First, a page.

McCain Options

So there is a new meme going around the internet saying that McCain is in a lot of trouble. The Democrats are (according to the conventional wisdom) tearing themselves apart, McCain is being treated very favorably, and the topics of debate are flag pins and some geriatric radicals from the 60s – yet his national polling numbers aren’t breaking any new ground.

I trade heavily in the political options markets. I was debating whether or not to change up my McCain positions, which I hadn’t looked at since he won the primary, when I saw a video of Rush Limbaugh doing an impression of McCain as a doddering old fool fuming about his Vice President choices.

It’s pretty funny (“with honor”), in a very mean way. With even Rush not afraid to pull “he’s too old” jokes and play a bully in mind, I thought McCain may be in quite a bit of trouble. So I pull up McCain’s intrade record and see the option on him winning the nomination. It’s trading at 94.9 as I write this. That means that the political market thinks it is 94.9% likely he will be the GOP nominee, and 5.1% likely he will not. That’s a huge margin considering he has already won it.

My immediate reaction was: “Oh. My. God. They are trading options on whether or not McCain lives to see the primary.” Then I saw a special “(not expired until convention – see rules) ” with a disclaimer “Clarification (20 March 2007): In the unlikely event of the untimely death of one of the named individuals all trades will be unwound and feess refunded”, and then thought fees and transaction costs cover all that difference. I then did some quick back of the envelope calculations, and no, they are trading McCain lives options. Sadly we can’t back out how likely it is that McCain makes it from market information.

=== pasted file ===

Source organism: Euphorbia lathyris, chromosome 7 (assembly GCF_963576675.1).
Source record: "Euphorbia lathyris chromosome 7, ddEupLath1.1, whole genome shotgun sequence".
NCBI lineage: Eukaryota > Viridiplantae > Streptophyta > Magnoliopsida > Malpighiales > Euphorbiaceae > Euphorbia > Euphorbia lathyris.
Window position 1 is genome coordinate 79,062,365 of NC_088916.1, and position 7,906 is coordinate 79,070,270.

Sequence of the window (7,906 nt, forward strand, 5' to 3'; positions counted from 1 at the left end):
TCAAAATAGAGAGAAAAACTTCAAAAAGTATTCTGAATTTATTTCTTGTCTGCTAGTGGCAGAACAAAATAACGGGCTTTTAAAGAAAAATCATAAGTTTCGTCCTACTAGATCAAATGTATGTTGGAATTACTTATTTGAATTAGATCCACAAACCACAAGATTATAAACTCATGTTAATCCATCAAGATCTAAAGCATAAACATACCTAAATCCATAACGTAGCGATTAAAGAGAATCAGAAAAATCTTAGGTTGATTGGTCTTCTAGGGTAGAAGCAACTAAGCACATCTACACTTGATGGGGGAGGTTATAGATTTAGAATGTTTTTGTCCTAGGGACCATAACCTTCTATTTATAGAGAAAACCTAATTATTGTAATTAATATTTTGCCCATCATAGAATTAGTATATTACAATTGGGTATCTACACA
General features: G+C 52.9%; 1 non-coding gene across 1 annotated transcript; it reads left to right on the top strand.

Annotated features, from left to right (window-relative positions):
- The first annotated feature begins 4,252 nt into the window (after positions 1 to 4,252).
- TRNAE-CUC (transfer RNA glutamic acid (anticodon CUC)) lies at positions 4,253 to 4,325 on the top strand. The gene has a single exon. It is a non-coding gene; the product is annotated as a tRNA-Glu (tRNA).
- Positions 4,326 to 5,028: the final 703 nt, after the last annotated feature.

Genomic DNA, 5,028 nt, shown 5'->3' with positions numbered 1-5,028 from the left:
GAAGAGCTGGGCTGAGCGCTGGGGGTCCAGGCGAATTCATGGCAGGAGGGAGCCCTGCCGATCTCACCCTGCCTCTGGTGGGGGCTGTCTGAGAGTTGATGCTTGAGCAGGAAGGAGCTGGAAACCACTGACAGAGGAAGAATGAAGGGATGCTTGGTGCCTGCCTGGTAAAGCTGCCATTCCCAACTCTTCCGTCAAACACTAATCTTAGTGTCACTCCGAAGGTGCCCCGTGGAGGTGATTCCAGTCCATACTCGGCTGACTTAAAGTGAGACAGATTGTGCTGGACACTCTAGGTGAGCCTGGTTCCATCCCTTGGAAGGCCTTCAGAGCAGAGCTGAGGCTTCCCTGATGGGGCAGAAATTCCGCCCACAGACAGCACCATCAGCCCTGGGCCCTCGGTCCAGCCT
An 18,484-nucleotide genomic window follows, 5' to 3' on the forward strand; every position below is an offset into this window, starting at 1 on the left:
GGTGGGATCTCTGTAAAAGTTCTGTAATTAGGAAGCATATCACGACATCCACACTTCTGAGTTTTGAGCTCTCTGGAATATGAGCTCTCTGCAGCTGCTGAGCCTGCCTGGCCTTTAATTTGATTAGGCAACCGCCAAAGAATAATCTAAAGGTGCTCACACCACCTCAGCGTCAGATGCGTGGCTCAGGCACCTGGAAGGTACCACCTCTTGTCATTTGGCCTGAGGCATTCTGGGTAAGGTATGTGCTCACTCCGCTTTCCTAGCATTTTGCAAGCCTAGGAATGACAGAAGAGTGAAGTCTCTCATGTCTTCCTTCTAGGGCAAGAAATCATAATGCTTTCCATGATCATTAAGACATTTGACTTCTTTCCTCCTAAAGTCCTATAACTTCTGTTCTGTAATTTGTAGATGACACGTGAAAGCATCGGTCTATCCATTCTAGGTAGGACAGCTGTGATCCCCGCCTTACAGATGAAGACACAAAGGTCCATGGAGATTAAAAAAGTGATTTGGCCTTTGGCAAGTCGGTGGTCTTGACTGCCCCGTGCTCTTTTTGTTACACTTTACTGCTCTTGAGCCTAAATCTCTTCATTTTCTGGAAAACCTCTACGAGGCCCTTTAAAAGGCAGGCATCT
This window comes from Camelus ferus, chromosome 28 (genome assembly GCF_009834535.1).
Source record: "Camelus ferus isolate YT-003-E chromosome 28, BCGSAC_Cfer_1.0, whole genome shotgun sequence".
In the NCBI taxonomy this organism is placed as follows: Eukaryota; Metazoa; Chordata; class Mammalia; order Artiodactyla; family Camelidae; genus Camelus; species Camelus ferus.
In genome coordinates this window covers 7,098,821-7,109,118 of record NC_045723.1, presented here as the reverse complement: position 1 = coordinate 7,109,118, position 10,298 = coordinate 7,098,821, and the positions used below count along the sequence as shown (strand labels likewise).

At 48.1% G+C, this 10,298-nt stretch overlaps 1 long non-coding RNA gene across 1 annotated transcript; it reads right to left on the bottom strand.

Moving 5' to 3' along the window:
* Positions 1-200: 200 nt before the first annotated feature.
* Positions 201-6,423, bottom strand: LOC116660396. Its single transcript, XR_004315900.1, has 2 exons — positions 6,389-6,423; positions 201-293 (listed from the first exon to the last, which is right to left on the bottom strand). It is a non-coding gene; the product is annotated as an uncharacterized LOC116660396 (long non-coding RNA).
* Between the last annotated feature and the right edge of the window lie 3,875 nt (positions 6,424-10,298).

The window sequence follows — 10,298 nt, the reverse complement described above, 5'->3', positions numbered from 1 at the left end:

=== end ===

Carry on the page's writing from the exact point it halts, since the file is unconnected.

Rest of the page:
Let’s assume markets are rational – in so much as that if there appears to be a free money, it is attributable to how risky it is. Free money isn’t left on the table. Free money – great song, doesn’t exist in markets for very long. (There’s a joke about economists finding a $20 bill on the sidewalk and saying “if it was real, someone would have taken it by now.” That’s what I mean.) Political markets may have poor predictive value in times of chaos, but they should be fine in equilibrium. Accounting for all the transaction costs and the opportunity costs – there’s still 20cents of free money there.

What could cause it? McCain could not get the nomination or he could pass away (in which you should have put that money in your checking account). 2 unknowns and only 1 equation –
here (pdf) gives us the expentency of a 72 year old white male to pass away during the next 121 days is ~.9667%. Plugging that into an equation I made gives us a a market estimate that it is 2% likely that McCain will still lose the nomination somehow. Conservatives are that not excited about him, they are leaving leaving free money around hoping that they get another nominee.

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One Response to McCain Options

  1. Ed 2.0 says:

    It’s my understanding that McCain has a 50/50 shot at the nomination: he either gets it or he doesn’t.

    Isn’t it funny that the political party rhetorically in favor of free markets doesn’t know what to do with free money?

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